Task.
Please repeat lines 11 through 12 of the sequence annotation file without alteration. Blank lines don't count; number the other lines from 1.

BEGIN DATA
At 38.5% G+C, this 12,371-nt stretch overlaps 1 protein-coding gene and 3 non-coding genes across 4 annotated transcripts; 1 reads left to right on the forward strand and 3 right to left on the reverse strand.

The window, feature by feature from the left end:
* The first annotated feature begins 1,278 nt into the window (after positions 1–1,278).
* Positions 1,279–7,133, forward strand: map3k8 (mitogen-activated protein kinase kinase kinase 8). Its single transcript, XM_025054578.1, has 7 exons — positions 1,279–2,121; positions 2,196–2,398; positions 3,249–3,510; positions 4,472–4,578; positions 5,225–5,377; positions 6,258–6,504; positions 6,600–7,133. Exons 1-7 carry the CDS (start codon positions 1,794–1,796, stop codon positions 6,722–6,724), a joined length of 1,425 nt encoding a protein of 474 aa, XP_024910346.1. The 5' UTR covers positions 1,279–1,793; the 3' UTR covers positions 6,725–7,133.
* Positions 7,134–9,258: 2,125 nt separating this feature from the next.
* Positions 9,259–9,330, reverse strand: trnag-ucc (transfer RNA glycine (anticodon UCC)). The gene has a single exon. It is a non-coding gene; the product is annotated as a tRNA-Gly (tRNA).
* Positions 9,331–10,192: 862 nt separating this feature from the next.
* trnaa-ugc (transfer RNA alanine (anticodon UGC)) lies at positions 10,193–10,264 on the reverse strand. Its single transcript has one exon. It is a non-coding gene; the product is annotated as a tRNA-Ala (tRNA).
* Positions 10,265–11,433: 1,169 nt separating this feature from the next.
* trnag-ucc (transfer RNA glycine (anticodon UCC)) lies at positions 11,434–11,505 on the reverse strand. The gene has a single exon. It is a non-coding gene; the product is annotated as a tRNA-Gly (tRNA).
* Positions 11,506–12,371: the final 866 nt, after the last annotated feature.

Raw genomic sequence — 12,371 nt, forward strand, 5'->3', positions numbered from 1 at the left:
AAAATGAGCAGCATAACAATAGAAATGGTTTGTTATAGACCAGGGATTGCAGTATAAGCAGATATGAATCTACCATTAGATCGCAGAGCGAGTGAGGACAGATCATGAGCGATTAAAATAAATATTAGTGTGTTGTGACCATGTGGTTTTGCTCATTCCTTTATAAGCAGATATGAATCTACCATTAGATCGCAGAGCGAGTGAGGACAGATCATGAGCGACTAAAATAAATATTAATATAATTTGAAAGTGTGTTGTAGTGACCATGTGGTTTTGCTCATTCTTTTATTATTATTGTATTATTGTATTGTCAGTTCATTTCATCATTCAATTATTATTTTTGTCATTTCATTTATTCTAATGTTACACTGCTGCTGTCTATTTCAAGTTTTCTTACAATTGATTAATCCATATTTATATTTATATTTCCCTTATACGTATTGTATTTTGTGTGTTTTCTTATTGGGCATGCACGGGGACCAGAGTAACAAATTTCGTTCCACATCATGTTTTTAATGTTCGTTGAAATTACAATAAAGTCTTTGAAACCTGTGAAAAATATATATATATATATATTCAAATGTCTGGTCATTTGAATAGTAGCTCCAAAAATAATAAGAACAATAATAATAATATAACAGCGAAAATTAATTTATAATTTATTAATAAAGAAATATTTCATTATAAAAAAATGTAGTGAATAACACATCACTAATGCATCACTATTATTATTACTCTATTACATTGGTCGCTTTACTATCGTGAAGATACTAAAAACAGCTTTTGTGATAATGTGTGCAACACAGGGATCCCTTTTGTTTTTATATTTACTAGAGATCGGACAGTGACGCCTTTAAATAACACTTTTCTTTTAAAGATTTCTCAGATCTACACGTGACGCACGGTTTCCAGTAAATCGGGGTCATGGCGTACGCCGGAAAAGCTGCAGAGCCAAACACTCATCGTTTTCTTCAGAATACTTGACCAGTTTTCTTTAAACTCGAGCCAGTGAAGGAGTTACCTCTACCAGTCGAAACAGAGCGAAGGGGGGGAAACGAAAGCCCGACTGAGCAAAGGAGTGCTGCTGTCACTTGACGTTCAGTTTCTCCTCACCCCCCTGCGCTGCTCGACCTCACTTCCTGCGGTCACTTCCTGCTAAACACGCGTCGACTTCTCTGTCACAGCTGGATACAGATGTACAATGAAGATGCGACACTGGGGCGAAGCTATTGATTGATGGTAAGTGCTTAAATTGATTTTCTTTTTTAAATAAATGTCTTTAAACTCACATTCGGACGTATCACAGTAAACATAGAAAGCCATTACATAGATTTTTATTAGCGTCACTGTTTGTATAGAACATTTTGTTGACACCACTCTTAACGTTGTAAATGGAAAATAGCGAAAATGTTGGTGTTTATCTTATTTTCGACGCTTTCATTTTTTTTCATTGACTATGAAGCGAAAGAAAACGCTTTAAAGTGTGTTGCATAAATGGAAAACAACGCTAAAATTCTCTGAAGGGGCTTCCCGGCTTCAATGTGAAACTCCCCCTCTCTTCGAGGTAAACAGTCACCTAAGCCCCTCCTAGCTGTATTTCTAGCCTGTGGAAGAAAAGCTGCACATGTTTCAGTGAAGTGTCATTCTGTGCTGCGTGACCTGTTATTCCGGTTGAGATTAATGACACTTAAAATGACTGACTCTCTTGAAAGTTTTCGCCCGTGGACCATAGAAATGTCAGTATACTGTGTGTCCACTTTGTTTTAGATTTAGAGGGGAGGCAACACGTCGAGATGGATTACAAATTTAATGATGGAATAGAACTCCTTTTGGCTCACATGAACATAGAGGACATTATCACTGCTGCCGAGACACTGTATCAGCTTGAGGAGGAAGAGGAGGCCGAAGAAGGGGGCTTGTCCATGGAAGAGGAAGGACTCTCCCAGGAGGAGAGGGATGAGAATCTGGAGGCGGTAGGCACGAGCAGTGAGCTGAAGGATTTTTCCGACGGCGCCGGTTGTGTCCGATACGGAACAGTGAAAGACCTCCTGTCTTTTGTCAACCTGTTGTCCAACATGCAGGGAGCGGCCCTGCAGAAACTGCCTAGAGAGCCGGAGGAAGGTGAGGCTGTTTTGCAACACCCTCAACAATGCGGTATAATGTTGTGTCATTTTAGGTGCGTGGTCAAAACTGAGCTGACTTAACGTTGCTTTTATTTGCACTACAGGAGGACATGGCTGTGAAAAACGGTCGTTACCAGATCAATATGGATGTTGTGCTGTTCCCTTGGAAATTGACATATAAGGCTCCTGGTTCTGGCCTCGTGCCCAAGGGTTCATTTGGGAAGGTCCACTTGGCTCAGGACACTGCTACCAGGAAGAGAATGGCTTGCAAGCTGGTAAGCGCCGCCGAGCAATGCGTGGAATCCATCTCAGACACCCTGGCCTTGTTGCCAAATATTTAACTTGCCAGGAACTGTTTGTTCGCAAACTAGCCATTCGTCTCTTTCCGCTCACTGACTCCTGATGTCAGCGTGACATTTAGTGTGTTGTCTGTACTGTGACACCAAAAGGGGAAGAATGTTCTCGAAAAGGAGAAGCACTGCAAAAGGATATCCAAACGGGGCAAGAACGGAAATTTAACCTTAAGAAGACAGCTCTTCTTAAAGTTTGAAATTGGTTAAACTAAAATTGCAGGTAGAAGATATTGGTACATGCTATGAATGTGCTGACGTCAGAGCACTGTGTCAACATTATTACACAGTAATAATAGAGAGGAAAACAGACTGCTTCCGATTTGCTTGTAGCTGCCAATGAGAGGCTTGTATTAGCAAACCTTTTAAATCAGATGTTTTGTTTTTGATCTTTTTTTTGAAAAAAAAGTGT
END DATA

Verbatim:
* Positions 11,506–12,371: the final 866 nt, after the last annotated feature.

Raw genomic sequence — 12,371 nt, forward strand, 5'->3', positions numbered from 1 at the left: